peteg's blog - noise - theatre - 2018 04 02 TheResistableRiseOfArturoUi

Sydney Theatre Company: The Resistible Rise of Arturo Ui by Bertolt Brecht (translated by Tom Wright).

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Stalls B Reserve, seat N32 (the plate reads "Gretel Killeen, Zeke and Eppie"; just a little far) at the Roslyn Packer Theatre, $99 + $7.50 = $106.50, booked 2018-03-31. I eyed this one off for while, mostly due to the price, then figured that I might as well and that sufficient sapience was most likely on Easter Monday: any given work night can turn out any which way presently, which is why I haven't been to the theatre in an age. Just quietly the production seems to be funded by UBS.

I rode the still-nameless CB400 up from Eastgardens after some decent progress with Gianpaolo on some second-order logic. I knew parking wouldn't be a problem as I ride past the theatre most days on the way to work. The place was packed — somehow there was a stray empty seat next to me — and most patrons seemed to use mobility aids. People climbed good-humouredly over each other to reach their seats. The actors and cinematographers warmed up on stage with the curtain up. I found the percussive music quite irritating, but that only lasted until the show started.

The main draw was Bertolt Brecht, who I somehow retain fond memories of despite Puntila / Matti, and a barrel chested Hugo Weaving in the lead. A bonus was Ursula Yovich, last seen by me in Diving for Pearls at the Griffin Theatre, where she was perfectly cast; this time not so much, as she is nowhere cold enough to convince as gangster muscle. Extensive use is made of a super high-resolution screen at the back of the stage, with cameras following the action like some vintage Version 1.0 show. I found it a bit excessive and often did not know where to direct my gaze, which is not the same thing as being unsettled.

I found the whole thing a bit drawn out with a few unconvincing segments; but when it worked it was sublime. The first scene, at a circular dinner table in Chinese restaurant, was quite effective but went only how it needed to. Midway in Ui hilariously learns how to strut and orate from a director (brillaintly played toe-to-toe by Mitchell Butel), and great use is made of Shakespeare's Julius Caesar which I'll now have to go see. Also the off-stage shaving/dressing scene made very effective use of the space and cameras. Conversely the courtroom scenes don't work so well: at times they reach for Tarantino levels of blood on the floor, and I kept hoping they'd make a total mess of things like in the production of Upton's The Jungle I saw or just about every Titus Andronicus ever, but they simply don't. We do get a rainy, somewhat brutal and very effective funeral scene however.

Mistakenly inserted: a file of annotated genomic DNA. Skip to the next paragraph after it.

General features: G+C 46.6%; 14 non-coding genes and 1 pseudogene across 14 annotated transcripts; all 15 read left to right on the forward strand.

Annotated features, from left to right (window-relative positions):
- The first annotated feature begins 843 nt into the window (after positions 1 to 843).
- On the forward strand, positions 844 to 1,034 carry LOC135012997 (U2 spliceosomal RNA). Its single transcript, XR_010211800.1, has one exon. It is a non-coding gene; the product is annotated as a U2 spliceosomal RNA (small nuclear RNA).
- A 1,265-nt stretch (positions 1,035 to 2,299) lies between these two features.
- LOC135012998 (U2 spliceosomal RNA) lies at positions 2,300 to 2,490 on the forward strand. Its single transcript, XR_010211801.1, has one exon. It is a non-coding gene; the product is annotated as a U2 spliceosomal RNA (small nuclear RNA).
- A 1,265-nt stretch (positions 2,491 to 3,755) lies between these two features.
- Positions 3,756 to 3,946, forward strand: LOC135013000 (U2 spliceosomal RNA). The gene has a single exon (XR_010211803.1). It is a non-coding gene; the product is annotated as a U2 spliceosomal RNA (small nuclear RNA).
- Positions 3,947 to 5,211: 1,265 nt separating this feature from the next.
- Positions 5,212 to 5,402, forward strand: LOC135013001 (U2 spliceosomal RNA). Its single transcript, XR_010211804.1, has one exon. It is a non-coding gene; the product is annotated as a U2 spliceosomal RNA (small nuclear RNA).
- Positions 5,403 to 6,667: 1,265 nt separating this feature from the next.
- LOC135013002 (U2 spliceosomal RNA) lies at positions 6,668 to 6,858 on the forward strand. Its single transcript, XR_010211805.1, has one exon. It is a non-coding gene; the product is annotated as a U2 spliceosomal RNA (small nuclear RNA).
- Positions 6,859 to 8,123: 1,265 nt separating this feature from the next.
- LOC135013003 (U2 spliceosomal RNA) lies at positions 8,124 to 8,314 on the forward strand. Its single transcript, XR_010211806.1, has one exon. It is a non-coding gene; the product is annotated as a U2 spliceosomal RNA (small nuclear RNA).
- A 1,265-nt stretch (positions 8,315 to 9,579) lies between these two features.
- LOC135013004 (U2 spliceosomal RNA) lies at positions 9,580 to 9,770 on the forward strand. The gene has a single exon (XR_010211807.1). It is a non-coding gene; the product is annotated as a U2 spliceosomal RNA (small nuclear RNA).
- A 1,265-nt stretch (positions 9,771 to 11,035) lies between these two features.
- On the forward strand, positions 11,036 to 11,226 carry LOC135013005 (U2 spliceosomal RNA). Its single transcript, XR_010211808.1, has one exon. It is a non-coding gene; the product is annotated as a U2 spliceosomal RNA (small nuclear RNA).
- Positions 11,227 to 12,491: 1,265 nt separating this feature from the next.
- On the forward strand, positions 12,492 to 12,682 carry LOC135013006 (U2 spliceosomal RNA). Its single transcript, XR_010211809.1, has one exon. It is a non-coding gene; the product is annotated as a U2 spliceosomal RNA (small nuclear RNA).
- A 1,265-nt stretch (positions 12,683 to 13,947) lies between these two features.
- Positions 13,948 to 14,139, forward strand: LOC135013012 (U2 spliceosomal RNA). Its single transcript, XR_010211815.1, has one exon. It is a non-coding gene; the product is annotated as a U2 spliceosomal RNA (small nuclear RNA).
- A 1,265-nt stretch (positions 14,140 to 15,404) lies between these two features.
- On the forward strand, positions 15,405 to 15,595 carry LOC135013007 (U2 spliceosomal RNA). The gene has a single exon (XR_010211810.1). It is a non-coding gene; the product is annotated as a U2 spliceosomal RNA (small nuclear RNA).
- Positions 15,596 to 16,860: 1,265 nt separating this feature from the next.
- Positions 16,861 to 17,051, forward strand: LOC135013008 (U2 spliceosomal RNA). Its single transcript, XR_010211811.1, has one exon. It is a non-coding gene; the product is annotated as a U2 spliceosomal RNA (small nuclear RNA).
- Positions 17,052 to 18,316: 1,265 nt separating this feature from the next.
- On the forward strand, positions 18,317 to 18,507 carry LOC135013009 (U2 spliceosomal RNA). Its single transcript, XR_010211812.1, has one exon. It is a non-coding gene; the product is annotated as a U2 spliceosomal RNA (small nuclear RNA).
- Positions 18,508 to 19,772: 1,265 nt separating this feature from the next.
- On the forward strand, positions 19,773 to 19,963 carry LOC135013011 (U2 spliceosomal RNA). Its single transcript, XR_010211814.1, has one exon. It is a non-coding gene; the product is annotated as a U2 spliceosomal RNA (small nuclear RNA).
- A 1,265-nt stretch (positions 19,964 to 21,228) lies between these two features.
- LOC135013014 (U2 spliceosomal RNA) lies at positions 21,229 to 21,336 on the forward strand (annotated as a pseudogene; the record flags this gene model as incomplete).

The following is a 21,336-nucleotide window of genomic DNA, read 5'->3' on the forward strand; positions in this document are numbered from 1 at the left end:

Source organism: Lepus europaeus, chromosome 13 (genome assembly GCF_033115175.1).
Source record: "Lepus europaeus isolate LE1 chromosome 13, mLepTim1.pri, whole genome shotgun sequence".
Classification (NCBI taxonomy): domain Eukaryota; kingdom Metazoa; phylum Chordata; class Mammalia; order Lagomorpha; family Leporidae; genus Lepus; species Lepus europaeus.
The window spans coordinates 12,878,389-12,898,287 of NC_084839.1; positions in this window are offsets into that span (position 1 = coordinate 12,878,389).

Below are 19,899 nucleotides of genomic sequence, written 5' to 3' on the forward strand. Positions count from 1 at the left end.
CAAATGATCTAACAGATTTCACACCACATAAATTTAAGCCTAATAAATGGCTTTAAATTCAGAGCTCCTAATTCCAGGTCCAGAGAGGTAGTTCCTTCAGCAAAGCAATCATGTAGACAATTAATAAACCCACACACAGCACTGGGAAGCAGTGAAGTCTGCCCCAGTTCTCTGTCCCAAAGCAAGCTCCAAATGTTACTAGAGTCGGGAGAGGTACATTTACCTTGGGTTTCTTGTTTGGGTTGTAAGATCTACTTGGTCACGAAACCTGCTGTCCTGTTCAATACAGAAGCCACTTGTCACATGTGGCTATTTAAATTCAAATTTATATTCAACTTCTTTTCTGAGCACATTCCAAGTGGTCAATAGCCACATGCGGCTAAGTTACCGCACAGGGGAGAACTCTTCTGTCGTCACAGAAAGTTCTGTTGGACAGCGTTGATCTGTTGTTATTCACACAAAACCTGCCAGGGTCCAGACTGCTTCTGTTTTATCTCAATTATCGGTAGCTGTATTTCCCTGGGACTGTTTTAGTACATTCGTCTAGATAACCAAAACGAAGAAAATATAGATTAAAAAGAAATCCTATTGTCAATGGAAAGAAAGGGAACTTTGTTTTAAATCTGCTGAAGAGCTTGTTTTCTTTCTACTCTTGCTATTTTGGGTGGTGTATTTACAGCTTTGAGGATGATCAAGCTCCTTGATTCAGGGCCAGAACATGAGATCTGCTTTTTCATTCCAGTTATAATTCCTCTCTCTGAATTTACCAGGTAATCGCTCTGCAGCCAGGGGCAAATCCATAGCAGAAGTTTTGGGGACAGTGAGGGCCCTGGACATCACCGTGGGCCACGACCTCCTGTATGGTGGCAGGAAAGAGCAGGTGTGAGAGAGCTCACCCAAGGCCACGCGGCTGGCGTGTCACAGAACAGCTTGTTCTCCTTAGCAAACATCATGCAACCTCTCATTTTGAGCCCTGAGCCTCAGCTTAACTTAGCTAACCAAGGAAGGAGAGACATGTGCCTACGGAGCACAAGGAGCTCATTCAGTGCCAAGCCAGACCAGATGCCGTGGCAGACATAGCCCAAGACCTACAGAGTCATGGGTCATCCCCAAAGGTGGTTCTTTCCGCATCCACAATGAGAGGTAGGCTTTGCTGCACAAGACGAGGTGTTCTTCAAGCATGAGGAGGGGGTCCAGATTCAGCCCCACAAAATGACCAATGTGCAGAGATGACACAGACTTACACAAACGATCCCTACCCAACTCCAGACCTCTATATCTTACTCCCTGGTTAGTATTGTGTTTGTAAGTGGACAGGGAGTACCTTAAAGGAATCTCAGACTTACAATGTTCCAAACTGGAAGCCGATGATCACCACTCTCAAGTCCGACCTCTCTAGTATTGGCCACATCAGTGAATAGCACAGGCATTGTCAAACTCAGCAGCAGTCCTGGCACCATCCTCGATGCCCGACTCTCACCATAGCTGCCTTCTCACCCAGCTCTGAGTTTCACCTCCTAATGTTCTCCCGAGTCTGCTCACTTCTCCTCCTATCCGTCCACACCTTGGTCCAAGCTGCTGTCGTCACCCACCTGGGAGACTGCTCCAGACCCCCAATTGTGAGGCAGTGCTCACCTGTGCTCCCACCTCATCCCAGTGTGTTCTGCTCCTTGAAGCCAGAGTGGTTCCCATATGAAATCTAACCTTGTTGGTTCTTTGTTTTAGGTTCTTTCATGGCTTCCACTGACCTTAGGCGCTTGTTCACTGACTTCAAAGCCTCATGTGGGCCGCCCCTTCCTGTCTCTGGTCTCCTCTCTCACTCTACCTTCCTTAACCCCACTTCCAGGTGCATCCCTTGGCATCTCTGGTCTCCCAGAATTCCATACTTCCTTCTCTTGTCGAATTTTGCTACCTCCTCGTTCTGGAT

The piece itself is heavily referential, being about Hitler's rise, and of course Kip Williams has to add his own schtick: we get a snatch of Howard's winning "we will decide who comes to this country," a somewhat jarring You're the Voice excerpt, and the cameras recreated one of Agent Smith's more famous scenes. Overall there is a bit too much talking and not quite enough action.

After the famous "the bitch that bore him is in heat again" closeout, the actors cleaned up and returned for a Q&A with the audience, just like the good old Theatre Y days. Some of the questions were completely daft. Briefly: this thing is set in a filmic, imagined Chicago that Brecht never directly experienced, and hops genres like a kangaroo. Kip Williams is so young. The dialogue was affected but delivered in the style of realism; the space to get very arch was not taken, except by Hugo. Thematically it's about the manufacturing of power, which is shown throughout. It attempts to expose the artifice of the staged space. It involved loads of prep over several years. There was a concern that Trump makes the piece too obvious to perform at this time.

Afterwards I had a late dinner at Dae Jang Kun: a bimbimbab at a Korean BBQ on a tip from Dave. Chinatown was quite lively for a school night.

Cast: Mitchell Butel, Peter Carroll, Tony Cogin, Ivan Donato, Anita Hegh, Brent Hill, Colin Moody, Monica Sayers, Hugo Weaving, Charles Wu, Ursula Yovich. It has great reviews, e.g. at Audrey Journal and by Rozanna Lilley at the Daily Review.